Under the copyright directive, online platforms will be liable for copyright infringement by their users, unless the platforms have permission from rightsholders or can establish that they have:
“Best efforts” is usually an extremely high standard. In this context, to determine whether a platform has met the standard, member states must consider the type and size of the platform, the user base, the types of works made available on the platform, and the available solutions and/or costs involved. Member states must ensure that platforms build an “effective and expeditious complaint and redress mechanism” for users to address disputes over the removal or disabling of content.
Platforms must provide to rightsholders, upon their request, “adequate information” regarding the practices underlying their “best efforts” at compliance with Article 17 (formerly known as Article 13). Where platforms have licensed content from rightsholders, they must also provide information on the use of any content subject to the licensing agreement.
Rightsholders seeking to remove or disable content must provide a reason for their request. In addition, they are entitled to a response “without undue delay” and review of any removal decisions by a human person (rather than a machine).
Users’ Protections and Rights
Any authorization the UUC platform receives from the rightsholder will automatically pass onto the end-user, so long as the end-user’s use of the material is not commercial or “does not generate significant revenue.” (It is not clear from the text of the directive what permissible uses may be commercial but not result in “significant revenue.”)
Any efforts by a UUC platform to secure licenses from a rightsholder should not interfere with its users’ rights to use the content in ways covered by existing exceptions to copyright infringement including for “quotation, criticism, review” and for “caricature, parody, or pastiche.” Article 17 requires member states to ensure that users have an affirmative right to use their UUC for these purposes.
Article 17 also states that its application shall not lead to any “general monitoring” obligations by the service provider. In other words, member states should not require or suggest that the platforms generally monitor UUC in any manner that would be inconsistent with data protection laws.
Member states must also enact alternative dispute resolution schemes to provide users an extrajudicial means of asserting their rights should platforms remove content that is uploaded for one of the protected categories of expression.
“Lite” Version of Article 17 for Small New Platforms
Smaller and younger platforms are entitled to a lower “best efforts” standard. Those that have been available in the EU for less than three years or have an annual revenue below 10 million euros are required to show “best efforts” only in obtaining permission from rightsholders and to act expeditiously to remove content upon notice. Once these platforms average over five million unique visitors a month, however, they must also demonstrate best efforts to prevent future uploads of protected content.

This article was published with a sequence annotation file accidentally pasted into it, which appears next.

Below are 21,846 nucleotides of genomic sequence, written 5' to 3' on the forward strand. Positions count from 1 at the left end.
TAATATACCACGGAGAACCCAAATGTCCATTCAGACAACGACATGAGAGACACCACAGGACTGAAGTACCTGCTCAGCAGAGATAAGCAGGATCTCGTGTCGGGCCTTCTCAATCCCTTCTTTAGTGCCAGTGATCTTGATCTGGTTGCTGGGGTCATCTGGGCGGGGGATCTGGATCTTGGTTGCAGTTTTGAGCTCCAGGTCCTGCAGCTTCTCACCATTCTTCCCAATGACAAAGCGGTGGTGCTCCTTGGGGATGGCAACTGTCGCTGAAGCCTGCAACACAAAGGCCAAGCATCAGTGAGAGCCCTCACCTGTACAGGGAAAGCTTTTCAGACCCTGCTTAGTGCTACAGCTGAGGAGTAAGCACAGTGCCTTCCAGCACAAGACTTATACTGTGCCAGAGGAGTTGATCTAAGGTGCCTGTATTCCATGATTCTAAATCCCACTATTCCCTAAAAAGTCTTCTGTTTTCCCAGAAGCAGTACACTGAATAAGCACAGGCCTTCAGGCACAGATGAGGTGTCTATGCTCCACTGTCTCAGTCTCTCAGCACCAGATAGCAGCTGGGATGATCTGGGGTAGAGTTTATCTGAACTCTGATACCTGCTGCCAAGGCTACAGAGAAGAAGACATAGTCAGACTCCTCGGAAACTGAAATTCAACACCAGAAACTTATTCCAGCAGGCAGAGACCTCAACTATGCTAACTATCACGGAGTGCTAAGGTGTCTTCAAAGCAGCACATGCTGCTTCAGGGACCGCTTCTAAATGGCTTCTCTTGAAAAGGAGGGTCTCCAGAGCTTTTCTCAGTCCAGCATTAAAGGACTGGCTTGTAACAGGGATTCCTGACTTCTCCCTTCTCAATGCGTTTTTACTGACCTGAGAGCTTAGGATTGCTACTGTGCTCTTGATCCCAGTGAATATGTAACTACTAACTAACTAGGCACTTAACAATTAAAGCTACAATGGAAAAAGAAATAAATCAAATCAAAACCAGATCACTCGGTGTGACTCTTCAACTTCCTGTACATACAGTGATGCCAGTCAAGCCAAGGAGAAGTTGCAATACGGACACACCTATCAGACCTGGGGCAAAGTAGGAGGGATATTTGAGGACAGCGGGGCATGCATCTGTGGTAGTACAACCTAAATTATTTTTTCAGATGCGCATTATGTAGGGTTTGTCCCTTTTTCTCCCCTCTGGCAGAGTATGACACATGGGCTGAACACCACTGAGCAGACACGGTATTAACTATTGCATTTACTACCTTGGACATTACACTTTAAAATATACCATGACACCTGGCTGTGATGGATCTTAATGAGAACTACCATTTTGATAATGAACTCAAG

Exemptions from Article 17 Licensing Requirements
According to the Copyright Reform FAQ, certain types of UUC platforms and providers are exempt from Article 17’s licensing requirements, including:
The EU directive provides exemptions from copyright liability for the following:
The new rules impose certain responsibilities on the EU member states to facilitate content distribution and licensing, including:
Supporters of the directive have argued that it was important to compensate copyright holders more fully in the online environment, while critics have cautioned against a vaguely-written law that threatens free speech and appears to target American companies as a protectionist move.
Although the directive’s text does not prescribe any particular means of detecting and removing protected works, and the European Commission has clarified that it does not require “any specific technology to recognise illegal content,” many have criticized the “best efforts” standard as essentially requiring all covered platforms to establish a content identification and filtering system. Critics point to the fact that the “best efforts” standard requires platforms not only to remove copyright-protected content in reaction to notifications but also to prevent future uploads of copyright-protected content. Others have noted that any filtering system is inherently unreliable and prone to removing permitted user-generated content, like memes and gifs. And more have criticized the standard as imposing a burden that only the biggest and most resourceful companies can meet, thereby securing their monopoly or increasing their market share in the EU.
The European Commission and the member states are expected to organize “dialogues” among stakeholders to arrive at a uniform application of the directive. The 28 individual member states will then have up to 24 months to enact local legislation to meet the directive’s requirements.
France became the first member state to implement the provisions of the directive on July 23, 2019. It was added to the country’s Intellectual Property Code (IPC) “to create a neighboring right for the benefit of the press agencies and the press editors” outlining the rights of press editors and news agencies. The new French law requires platforms to obtain authorization from a press agency or publisher before reproducing or communicating all or part of the press’s publication in accord with the core change of Article 15 of the directive.